The protocol Professor Maillard developed underpinned a new American Society for Testing and Materials (ASTM) International Standard, for the testing and use of antimicrobial wipes. ASTM is an international organisation that develops and publishes technical standards for materials, products, systems, and services.
Partnership with GAMA Healthcare Ltd
The development of this protocol was used to establish the sporicidal activity of commercially available products claiming activity against Clostridioides difficile. Professor Maillard identified that one product was superior to those produced by competitors. This product was GAMA Healthcare’s Clinell Sporicidal wipe.
The clinical trials run by the university – the first of their kind – provided the clinical proof needed by healthcare customers and regulators. It was shown that GAMA’s wipes are effective against C diff, killing 99.9999% of spores in just one minute.
“It was absolutely clear when we compared their product with the others, that their product was much better. That was the starting point for them to really be able to make a strong claim based on the publication of our paper,” Professor Maillard says.
This led to a long-term collaboration between the university and GAMA Healthcare Ltd, supported via four Knowledge Transfer Partnerships, funded by Innovate UK. This collaboration and transfer of knowledge helped the company to set up and run clinical trials and train staff across multiple departments. It also allowed for the development of the next generation of products, and lay the foundation for in-house research and development capability.
The partnership was rated highly by Innovate UK who graded the project ‘outstanding’. These achievements were also recognised at Cardiff University’s Innovation and Impact Awards 2015, winning the Business Innovation Award, and elected the ‘People’s Choice’ winner, which is an award voted for by the general public. The partnership also won the Insider’s (Wales) Business and Education Partnerships Awards 2015, in the category of Research and Development.
GAMA Healthcare Ltd is now a UK market leader in the antimicrobial wet wipe product industry. They are one of the largest suppliers of wet wipes to the NHS in the United Kingdom and export products all over the world.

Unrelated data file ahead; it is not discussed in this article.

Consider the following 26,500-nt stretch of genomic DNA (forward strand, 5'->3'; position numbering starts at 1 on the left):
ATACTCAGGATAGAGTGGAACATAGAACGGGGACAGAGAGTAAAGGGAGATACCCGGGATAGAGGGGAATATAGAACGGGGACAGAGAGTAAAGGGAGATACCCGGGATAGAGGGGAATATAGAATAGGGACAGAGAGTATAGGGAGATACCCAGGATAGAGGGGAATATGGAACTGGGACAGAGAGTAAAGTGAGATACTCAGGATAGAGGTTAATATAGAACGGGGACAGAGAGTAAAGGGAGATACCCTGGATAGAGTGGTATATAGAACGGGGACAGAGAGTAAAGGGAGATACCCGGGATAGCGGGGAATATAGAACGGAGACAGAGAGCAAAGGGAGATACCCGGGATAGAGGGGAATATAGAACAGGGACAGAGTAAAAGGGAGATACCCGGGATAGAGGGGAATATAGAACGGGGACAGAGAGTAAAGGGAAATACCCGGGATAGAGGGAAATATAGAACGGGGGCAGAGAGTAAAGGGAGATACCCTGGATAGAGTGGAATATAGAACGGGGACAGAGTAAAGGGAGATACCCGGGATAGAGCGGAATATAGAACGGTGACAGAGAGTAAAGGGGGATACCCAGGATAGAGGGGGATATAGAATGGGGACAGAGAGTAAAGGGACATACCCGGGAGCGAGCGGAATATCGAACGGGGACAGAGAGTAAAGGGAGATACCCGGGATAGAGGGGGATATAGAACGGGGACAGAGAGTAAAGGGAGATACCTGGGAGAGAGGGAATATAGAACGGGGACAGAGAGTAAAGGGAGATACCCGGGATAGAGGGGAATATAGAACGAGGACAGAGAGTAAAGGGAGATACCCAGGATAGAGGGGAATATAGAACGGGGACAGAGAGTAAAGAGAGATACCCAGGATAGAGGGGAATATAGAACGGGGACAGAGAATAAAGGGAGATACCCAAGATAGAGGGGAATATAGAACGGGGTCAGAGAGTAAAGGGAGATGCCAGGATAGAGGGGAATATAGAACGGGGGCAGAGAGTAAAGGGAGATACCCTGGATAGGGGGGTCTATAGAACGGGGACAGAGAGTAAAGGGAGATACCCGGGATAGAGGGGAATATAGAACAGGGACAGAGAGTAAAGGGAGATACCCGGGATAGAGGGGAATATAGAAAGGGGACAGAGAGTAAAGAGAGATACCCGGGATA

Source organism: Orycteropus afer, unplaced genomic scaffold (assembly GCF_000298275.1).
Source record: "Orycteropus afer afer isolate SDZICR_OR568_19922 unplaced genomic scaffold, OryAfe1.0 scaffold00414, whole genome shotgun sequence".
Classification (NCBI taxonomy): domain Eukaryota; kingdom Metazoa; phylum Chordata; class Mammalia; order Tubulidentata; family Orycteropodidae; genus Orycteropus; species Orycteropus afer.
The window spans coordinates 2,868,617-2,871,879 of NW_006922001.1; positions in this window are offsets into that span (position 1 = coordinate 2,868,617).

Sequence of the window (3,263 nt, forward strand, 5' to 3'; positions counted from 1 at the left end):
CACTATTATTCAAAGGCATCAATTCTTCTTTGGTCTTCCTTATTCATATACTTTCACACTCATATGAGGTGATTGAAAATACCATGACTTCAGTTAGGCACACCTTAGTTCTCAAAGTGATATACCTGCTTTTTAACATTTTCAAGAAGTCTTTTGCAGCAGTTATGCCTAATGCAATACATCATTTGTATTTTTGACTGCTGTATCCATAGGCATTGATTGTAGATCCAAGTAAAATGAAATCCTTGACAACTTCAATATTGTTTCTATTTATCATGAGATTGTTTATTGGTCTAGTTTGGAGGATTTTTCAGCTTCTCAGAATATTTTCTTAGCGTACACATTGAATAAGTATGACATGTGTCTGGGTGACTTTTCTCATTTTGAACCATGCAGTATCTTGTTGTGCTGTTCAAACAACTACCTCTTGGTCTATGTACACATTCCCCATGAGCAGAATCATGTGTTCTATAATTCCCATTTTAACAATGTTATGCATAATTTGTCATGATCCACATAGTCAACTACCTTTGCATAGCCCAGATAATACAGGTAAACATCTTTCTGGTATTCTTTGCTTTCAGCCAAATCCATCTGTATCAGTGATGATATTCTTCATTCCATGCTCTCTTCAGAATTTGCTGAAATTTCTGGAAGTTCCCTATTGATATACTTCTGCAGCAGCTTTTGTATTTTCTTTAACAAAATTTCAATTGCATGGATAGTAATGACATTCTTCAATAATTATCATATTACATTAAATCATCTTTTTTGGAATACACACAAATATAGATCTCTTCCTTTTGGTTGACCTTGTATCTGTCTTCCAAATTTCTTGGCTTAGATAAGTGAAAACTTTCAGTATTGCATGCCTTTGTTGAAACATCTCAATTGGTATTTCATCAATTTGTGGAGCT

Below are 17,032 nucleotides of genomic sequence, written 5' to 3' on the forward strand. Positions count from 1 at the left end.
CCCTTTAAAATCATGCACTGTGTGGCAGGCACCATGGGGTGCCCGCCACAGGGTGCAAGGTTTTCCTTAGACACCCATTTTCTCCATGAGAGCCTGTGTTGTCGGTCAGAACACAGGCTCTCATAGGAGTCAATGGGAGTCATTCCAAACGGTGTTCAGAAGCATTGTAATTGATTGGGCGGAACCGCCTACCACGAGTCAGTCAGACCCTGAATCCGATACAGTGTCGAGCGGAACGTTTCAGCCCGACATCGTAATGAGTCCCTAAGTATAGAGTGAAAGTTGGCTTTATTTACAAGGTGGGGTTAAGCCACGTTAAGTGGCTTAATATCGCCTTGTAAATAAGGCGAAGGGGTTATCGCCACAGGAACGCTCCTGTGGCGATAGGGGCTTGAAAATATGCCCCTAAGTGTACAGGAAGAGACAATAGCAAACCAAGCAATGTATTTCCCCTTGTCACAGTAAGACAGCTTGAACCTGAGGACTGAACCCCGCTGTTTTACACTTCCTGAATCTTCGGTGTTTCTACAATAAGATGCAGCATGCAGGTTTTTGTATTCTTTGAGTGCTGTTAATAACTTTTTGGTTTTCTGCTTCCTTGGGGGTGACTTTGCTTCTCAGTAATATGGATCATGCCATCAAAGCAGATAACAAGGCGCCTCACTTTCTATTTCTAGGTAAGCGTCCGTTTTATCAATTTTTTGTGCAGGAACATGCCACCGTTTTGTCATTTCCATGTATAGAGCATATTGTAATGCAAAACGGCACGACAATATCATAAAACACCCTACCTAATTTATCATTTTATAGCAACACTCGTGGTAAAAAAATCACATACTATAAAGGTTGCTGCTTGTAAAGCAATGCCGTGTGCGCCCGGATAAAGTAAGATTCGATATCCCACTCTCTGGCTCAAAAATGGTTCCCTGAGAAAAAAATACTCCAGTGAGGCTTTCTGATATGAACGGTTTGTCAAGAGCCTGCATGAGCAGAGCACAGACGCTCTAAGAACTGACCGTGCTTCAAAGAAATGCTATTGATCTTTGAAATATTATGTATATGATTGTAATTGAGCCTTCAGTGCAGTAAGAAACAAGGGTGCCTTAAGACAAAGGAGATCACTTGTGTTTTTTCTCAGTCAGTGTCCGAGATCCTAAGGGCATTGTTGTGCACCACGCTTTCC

“Interaction with industry is crucial to optimise research application ‘in the real world’ and create impactful innovation – here, ensuring the product used as part of an infection control regimen in healthcare settings can make a difference, and help infection control against troublesome pathogens,” Professor Maillard says.
As new products are developed, and formulations improved, Professor Maillard continues to use his expertise, contributing to the global effort to minimise healthcare acquired infections.
Research in the School of Pharmacy and Pharmaceutical Sciences
The excellence of our pharmaceutical science and health related research is recognised internationally. It spans the complete continuum, from basic to applied translational science and clinical practice.
- Siani, H. , Wesgate, R. and Maillard, J. 2018. Impact of antimicrobial wipes compared with hypochlorite solution on environmental surface contamination in a health care setting: a double-crossover study. American Journal of Infection Control 46 (10), pp.1180-1187. (10.1016/j.ajic.2018.03.020)
- Sattar, S. et al., 2015. Disinfectant wipes are appropriate to control microbial bioburden from surfaces: use of a new ASTM standard test protocol to demonstrate efficacy. Journal of Hospital Infection 91 (4), pp.319-325. (10.1016/j.jhin.2015.08.026)
- Ramm, L. et al. 2015. Pathogen transfer and high variability in pathogen removal by detergent wipes. American Journal of Infection Control 43 (7), pp.724-728. (10.1016/j.ajic.2015.03.024)
- Siani, H. , Cooper, C. and Maillard, J. 2011. Efficacy of 'sporicidal' wipes against Clostridium difficile. American Journal of Infection Control 39 (3), pp.212-218. (10.1016/j.ajic.2011.01.006)
- Williams, G. J. et al. 2009. Limitations of the efficacy of surface disinfection in the healthcare setting. Infection Control and Hospital Epidemiology 30 (6), pp.570-573. (10.1086/597382)
- Williams, G. J. et al. 2007. The development of a new three-step protocol to determine the efficacy of disinfectant wipes on surfaces contaminated with Staphylococcus aureus. Journal of Hospital Infection 67 (4), pp.329-335. (10.1016/j.jhin.2007.08.012)